One of the interesting things about being a VC is that you often see companies in transition. If you’re an early investor like I am that often means writing the first $2-3 million check into a business that previously had either survived on fumes or on a $500,000 angel round.
I also see companies as they move from having taken $1-5 million from me to their next round where they raise $8-15 million from Series B investors and sometimes I lead at this round (we’re stage agnostic but 80% of our deals are seed & A).
Moving from a company that had less resources (and presumably by the time they’re raising depleted resources) to a company with newfound resources can be telling.
I have seen many companies raise their first $3 million and still act like a company that has no resources at all. And while this might sound to the inexperienced person like a sensible idea – it is not. In a VC business when you raise additional capital you need to “level up” and act the round you are.
Of course I’m not preaching crazy, irrational spend or having Kid Rock at your next company party. But you do need to find a way to do activities that are more scalable. The founders are (or should be) the most valuable resources in the company and scaling implies that you bring in others to help accomplish tasks that allow the founders to get more leverage.
In some cases this is about getting routine tasks off of the founders plates. It’s why I wrote this post that the controversial first hire after an A round out to be an office manager / assistant / HR person who handles everything from stocking supplies to booking travel to scheduling group meetings. All of those things that you do yourself as a badge of honor in the early days are simply not your best use of time.
Reference calls. We all have to make them. Whether you’re considering hiring a new employee or as an investor whether you’re looking to do a background check on the founders of a company.
My friend Jason Hirschhorn Tweeted about this today
References on hires are often useless.
— Jason Hirschhorn (@JasonHirschhorn) April 6, 2014
1. Ask for at least 5 references
As your candidate for at least 5 references. You specifically want to ask for people who have directly worked with the person before. I like to get a mix of people who have reported to the candidate, whom the candidate has reported to (2x) and peers.
Don’t worry about the fact that these are the references that the candidate has hand-picked – that’s part of the process. I would start by asking the candidate, “How did you decide on these five people” as part of your review process.
Most technology startups seem to be funded by product people or business people. Specifically what is often not in the DNA of founders are sales skills. Nor do they exist in the investors of early-stage companies.
The result is a lack of knowledge of the process and of sales people themselves.
My first startup was no different. I had never had any sales training so everything we did for the first couple of years was instinctual. While we did fine learning on the fly, it turned out that a lot of what we did was wrong.
As we grew into several millions of dollars of sales per year it was no longer acceptable to “wing it.”
So I did want any rational person who wants to improve does – I hired a coach. We focused together on improving our sales methodology, our training and our comp plans through a larger than life ex country manager from PTC named Kai Krickel. He taught me much – most of it unconventional. Most of it worked and his philosophies have proved enduring to me.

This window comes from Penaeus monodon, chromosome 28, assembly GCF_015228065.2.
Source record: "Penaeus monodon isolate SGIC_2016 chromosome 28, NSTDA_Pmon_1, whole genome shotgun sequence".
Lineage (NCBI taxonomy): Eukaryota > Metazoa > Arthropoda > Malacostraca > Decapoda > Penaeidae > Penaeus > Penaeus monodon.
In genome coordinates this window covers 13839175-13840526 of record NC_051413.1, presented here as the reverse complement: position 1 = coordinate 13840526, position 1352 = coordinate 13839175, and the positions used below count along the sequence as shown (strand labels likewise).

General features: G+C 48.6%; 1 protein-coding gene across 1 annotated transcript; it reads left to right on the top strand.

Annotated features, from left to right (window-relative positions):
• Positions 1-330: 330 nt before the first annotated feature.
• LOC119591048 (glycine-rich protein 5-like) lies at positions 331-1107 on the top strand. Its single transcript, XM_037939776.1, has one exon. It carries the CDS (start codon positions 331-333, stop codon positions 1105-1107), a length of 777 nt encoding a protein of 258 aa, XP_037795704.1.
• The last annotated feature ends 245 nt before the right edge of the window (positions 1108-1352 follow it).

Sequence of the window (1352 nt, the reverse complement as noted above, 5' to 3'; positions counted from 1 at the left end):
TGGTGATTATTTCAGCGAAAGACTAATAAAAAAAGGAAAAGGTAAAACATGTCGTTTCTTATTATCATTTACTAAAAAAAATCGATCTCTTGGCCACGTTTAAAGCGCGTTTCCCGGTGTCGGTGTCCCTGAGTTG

His business was called TEDIC – The Excuse Department is Closed. That mindset always stayed with me and even rung true at the time. Excuses.
There’s an old joke in software development, “How much time does it take to design software?” Answer: As long as you have scheduled for the design phase.
I know. Not funny, “ha, ha” but pretty apropos.
If you’ve been involved with a number of software projects you already have an intuitive sense for this. We’ve all been involved with projects that seem to drift and drift and make progress. There’s a healthy balance between allowing a design team to dream up functional requirements, talk with customers, analyze competitors and for technical projects – research the latest cool-kid tools to play with.
Design with no constraints becomes a research project.
You see there is a creative tension along the spectrum of time and scope. If you pull too hard at the scope end of the chain your time drifts. If you pull hard at the time end of the spectrum you end up shipping inferior product.
If you’ve watched any industry in the last 20 years where technology has begun to transform how the industry works the results are always predictable driven by what Clay Christensen appropriately called “The Innovator’s Dilemma” (one of the most influential books that changed my thinking about markets).
Young startups claim they are going to change the world, large companies that dominate that sector scoff at how low quality these new entrants are, until like frogs boiling in water they come to the realization that “this shit is real.” The next step is the industry tries to fight back.
TrueCar is the first ever Internet service that tells you exactly how much other people in your area paid for the car you want to buy. You enter your make, model, trim & year and out pops a price curve of purchases in your area and in most states you will then be offered a fixed price to purchase that car.